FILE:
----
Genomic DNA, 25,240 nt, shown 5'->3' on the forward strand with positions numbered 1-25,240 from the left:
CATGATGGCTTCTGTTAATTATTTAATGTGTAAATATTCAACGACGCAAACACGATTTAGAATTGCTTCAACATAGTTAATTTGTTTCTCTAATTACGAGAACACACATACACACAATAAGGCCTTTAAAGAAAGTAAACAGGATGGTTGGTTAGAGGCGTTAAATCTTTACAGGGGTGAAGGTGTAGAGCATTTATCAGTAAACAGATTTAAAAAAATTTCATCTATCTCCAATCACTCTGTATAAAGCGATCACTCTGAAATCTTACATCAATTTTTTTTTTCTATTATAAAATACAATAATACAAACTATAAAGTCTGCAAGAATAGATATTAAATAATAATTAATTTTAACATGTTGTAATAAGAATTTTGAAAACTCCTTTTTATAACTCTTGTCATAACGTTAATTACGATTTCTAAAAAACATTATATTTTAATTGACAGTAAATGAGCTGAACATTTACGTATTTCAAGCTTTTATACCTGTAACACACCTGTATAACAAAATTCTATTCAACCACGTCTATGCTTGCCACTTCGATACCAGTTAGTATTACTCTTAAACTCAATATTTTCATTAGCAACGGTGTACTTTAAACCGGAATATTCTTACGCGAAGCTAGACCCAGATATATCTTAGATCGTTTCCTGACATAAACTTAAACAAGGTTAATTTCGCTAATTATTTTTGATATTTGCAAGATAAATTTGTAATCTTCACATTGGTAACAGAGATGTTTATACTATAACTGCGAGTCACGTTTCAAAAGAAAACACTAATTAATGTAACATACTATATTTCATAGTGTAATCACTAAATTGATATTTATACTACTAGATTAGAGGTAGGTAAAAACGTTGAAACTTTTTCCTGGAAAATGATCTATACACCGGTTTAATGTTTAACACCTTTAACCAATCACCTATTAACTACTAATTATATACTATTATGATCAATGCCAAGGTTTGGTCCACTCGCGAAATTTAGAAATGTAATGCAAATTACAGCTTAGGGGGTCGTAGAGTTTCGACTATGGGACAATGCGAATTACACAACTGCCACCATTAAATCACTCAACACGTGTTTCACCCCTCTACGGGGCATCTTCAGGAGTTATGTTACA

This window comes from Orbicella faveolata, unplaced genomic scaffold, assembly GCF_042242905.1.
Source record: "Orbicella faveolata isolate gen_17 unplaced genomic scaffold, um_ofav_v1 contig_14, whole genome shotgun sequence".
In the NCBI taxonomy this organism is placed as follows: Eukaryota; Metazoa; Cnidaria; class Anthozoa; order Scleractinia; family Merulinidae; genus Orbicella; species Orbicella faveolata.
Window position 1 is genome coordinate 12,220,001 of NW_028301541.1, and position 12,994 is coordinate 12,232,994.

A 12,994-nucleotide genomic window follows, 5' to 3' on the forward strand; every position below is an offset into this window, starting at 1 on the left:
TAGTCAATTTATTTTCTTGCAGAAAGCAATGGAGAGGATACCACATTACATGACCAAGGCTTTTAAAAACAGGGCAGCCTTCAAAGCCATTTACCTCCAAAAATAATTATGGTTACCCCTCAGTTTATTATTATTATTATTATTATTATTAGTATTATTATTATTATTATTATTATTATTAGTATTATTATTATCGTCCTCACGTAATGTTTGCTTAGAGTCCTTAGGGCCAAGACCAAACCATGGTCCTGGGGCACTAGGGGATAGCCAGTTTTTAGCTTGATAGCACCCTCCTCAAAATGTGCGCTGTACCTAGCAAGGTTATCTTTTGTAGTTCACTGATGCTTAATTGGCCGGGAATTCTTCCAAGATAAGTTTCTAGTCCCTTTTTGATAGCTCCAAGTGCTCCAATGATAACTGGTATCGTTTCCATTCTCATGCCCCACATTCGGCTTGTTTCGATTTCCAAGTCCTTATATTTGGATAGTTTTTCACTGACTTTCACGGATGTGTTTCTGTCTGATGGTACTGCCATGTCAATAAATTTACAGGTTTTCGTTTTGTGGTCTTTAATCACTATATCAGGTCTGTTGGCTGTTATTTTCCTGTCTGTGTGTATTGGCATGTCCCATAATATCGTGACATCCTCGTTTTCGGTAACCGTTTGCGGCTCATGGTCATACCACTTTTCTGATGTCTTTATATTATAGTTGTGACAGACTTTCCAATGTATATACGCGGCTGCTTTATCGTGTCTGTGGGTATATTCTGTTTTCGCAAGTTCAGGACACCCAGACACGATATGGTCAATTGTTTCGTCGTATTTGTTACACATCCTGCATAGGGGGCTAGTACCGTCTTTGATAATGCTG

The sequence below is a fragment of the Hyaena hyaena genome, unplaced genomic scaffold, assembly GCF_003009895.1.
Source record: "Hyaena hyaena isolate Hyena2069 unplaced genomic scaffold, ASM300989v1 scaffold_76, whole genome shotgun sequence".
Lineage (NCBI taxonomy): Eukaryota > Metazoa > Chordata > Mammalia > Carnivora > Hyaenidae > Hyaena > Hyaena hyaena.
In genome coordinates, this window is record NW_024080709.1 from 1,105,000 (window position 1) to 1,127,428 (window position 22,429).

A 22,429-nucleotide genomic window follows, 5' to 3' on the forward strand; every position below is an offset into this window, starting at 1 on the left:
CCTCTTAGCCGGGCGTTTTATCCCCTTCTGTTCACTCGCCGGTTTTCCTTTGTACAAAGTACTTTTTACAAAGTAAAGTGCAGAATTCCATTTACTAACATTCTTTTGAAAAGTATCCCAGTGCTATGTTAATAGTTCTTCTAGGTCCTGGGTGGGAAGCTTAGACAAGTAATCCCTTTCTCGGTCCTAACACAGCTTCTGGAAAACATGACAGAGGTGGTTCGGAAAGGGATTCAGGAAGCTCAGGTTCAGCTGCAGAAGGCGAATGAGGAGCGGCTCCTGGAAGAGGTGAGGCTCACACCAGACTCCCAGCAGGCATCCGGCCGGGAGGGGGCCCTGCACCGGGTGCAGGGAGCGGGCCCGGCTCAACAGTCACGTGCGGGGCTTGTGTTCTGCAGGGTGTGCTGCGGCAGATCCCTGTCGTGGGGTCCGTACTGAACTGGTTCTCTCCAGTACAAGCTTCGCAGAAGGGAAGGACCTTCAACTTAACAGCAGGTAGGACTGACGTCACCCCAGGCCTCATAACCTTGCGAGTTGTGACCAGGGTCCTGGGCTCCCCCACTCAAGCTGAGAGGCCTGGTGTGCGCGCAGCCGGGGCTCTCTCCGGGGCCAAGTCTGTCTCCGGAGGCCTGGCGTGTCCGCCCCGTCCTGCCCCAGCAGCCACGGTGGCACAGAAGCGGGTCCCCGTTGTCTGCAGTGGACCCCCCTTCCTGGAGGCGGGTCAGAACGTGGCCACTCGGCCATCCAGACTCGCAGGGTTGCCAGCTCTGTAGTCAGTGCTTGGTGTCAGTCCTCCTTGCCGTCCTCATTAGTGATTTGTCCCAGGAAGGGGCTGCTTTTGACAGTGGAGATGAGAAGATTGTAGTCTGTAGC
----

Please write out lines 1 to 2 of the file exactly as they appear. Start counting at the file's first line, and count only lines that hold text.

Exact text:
Genomic DNA, 25,240 nt, shown 5'->3' on the forward strand with positions numbered 1-25,240 from the left:
CATGATGGCTTCTGTTAATTATTTAATGTGTAAATATTCAACGACGCAAACACGATTTAGAATTGCTTCAACATAGTTAATTTGTTTCTCTAATTACGAGAACACACATACACACAATAAGGCCTTTAAAGAAAGTAAACAGGATGGTTGGTTAGAGGCGTTAAATCTTTACAGGGGTGAAGGTGTAGAGCATTTATCAGTAAACAGATTTAAAAAAATTTCATCTATCTCCAATCACTCTGTATAAAGCGATCACTCTGAAATCTTACATCAATTTTTTTTTTCTATTATAAAATACAATAATACAAACTATAAAGTCTGCAAGAATAGATATTAAATAATAATTAATTTTAACATGTTGTAATAAGAATTTTGAAAACTCCTTTTTATAACTCTTGTCATAACGTTAATTACGATTTCTAAAAAACATTATATTTTAATTGACAGTAAATGAGCTGAACATTTACGTATTTCAAGCTTTTATACCTGTAACACACCTGTATAACAAAATTCTATTCAACCACGTCTATGCTTGCCACTTCGATACCAGTTAGTATTACTCTTAAACTCAATATTTTCATTAGCAACGGTGTACTTTAAACCGGAATATTCTTACGCGAAGCTAGACCCAGATATATCTTAGATCGTTTCCTGACATAAACTTAAACAAGGTTAATTTCGCTAATTATTTTTGATATTTGCAAGATAAATTTGTAATCTTCACATTGGTAACAGAGATGTTTATACTATAACTGCGAGTCACGTTTCAAAAGAAAACACTAATTAATGTAACATACTATATTTCATAGTGTAATCACTAAATTGATATTTATACTACTAGATTAGAGGTAGGTAAAAACGTTGAAACTTTTTCCTGGAAAATGATCTATACACCGGTTTAATGTTTAACACCTTTAACCAATCACCTATTAACTACTAATTATATACTATTATGATCAATGCCAAGGTTTGGTCCACTCGCGAAATTTAGAAATGTAATGCAAATTACAGCTTAGGGGGTCGTAGAGTTTCGACTATGGGACAATGCGAATTACACAACTGCCACCATTAAATCACTCAACACGTGTTTCACCCCTCTACGGGGCATCTTCAGGAGTTATGTTACA